Online Consumer Protection: Theories of Human Relativism

Online Consumer Protection: Theories of Human Relativism

Kuanchin Chen (Western Michigan University, USA) and Adam Fadlalla (Cleveland State University, USA)
Indexed In: SCOPUS
Release Date: September, 2008|Copyright: © 2009 |Pages: 462
DOI: 10.4018/978-1-60566-012-7
ISBN13: 9781605660127|ISBN10: 1605660124|EISBN13: 9781605660134|ISBN13 Softcover: 9781616925024
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Description & Coverage

Technology is a double-edged sword that not only brings convenience, but also allows for easier way to collect, explore, and exchange information on or off line. Consumer concerns grow as security breaches and privacy invasions are uncovered ever more frequently, creating the necessity for online consumer protection.

Online Consumer Protection: Theories of Human Relativism presents the academic community with a broad range of international findings in online consumer protection, encapsulating years of expert online privacy research in one comprehensive resource. Designed to offer understanding in the nature of online threats, consumer concerns, and techniques for online privacy protection, this book is a must-have for researchers and practitioners worldwide.


The many academic areas covered in this publication include, but are not limited to:

  • Biometric controls
  • Computer hackers
  • Consumer online privacy
  • Cross-cultural privacy perceptions
  • Cybermedicine
  • Data protection in the United States
  • Digital rights management systems
  • E-consumer privacy
  • FOIL requirements
  • Government stewardship of online information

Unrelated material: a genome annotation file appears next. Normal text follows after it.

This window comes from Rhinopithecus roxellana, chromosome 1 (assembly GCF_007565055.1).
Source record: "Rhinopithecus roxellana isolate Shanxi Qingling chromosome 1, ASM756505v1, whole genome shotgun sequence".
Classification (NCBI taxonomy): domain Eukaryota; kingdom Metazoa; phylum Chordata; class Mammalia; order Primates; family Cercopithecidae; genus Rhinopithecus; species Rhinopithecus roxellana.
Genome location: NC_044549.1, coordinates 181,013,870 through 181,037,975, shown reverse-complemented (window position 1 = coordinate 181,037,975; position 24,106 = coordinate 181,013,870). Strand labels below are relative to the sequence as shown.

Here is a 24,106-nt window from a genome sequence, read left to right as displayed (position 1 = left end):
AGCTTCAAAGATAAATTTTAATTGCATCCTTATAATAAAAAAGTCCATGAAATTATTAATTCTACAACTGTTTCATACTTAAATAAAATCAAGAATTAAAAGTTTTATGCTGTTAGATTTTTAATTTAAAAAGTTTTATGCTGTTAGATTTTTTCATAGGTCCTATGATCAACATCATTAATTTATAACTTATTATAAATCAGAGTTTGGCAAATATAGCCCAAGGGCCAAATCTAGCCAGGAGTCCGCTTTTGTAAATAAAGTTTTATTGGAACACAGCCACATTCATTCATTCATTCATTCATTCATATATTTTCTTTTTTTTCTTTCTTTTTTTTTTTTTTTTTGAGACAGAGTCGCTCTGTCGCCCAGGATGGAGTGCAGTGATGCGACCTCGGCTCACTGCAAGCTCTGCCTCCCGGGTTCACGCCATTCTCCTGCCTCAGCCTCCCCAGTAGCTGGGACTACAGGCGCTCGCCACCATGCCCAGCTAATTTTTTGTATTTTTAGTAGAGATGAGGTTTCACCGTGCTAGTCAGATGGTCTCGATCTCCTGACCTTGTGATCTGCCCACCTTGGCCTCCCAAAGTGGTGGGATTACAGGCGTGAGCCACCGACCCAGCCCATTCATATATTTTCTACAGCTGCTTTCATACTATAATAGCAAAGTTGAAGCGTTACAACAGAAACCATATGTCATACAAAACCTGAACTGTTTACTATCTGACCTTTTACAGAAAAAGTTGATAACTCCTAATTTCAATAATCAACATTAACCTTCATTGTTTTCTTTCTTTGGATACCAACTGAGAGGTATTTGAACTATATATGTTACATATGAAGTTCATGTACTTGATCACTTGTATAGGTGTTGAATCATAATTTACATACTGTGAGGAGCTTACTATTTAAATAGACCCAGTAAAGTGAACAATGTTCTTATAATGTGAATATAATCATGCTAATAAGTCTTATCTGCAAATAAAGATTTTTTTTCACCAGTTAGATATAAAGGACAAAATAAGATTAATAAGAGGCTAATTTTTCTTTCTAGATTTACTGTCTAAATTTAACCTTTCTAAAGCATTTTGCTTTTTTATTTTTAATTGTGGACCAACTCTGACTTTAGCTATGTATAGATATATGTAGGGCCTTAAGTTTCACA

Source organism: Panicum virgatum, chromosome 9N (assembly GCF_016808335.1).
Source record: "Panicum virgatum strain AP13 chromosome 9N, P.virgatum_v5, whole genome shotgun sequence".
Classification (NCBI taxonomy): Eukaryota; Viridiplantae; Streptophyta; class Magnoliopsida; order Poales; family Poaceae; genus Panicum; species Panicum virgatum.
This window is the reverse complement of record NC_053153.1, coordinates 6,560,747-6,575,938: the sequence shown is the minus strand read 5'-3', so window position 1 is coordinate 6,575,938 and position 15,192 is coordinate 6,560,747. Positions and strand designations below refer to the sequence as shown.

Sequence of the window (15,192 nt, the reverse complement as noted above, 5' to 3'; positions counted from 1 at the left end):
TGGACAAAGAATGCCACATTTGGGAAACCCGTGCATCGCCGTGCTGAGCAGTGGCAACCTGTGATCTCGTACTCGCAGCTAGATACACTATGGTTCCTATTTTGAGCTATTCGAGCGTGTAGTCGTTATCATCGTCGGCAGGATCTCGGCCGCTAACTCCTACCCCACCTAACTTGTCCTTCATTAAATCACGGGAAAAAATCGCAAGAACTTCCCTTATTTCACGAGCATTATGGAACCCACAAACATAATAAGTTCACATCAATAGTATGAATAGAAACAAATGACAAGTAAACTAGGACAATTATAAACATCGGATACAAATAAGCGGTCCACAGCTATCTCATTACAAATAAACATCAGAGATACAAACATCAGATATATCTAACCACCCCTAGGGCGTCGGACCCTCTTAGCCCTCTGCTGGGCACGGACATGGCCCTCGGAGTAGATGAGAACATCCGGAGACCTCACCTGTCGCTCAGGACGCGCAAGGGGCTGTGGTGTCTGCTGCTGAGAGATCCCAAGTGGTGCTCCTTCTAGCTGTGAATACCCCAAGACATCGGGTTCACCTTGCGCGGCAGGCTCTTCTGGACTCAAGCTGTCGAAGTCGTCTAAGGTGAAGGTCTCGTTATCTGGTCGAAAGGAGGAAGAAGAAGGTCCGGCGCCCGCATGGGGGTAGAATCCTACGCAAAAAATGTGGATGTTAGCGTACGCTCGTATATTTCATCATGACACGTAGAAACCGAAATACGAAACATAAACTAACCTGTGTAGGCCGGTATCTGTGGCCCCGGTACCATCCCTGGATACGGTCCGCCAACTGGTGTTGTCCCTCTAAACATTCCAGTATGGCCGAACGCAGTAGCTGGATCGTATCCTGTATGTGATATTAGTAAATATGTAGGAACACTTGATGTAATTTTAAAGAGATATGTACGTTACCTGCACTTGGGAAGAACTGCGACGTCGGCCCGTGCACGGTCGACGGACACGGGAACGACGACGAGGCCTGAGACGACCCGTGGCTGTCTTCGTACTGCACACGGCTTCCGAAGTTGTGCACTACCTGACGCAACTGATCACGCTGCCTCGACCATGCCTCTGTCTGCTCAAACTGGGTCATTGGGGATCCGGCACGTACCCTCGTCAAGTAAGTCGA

• Internet performance
  • Internet Privacy
  • Japanese online privacy protection
  • Legal framework for data and consumer protection
  • Online consumer privacy
  • Online information exchange
  • Online Interactions
  • Online Marketing
  • Online privacy legal issues
  • Online privacy policies
  • Online privacy protection behavior
  • Online Trust
  • Online vulnerability and threats
  • Practical privacy assessment
  • Privacy control and assurance
  • Privacy legislation and litigation
  • Technology convenience
  • Technology intrusion
  • Telemedicine
Reviews and Testimonials

This book provides a single integrated source of information on a multitude of privacy dimensions including technical, human, cultural, personal, and legal aspects.

– Kuanchin Chen, Western Michigan University, USA

This book enlists the help from contributors all over the world in exploring online consumer protection, and the latest developments used to combat security breaches, privacy invasions, and identity theft.

– Book News Inc. (Nov. 2008)
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Editor Biographies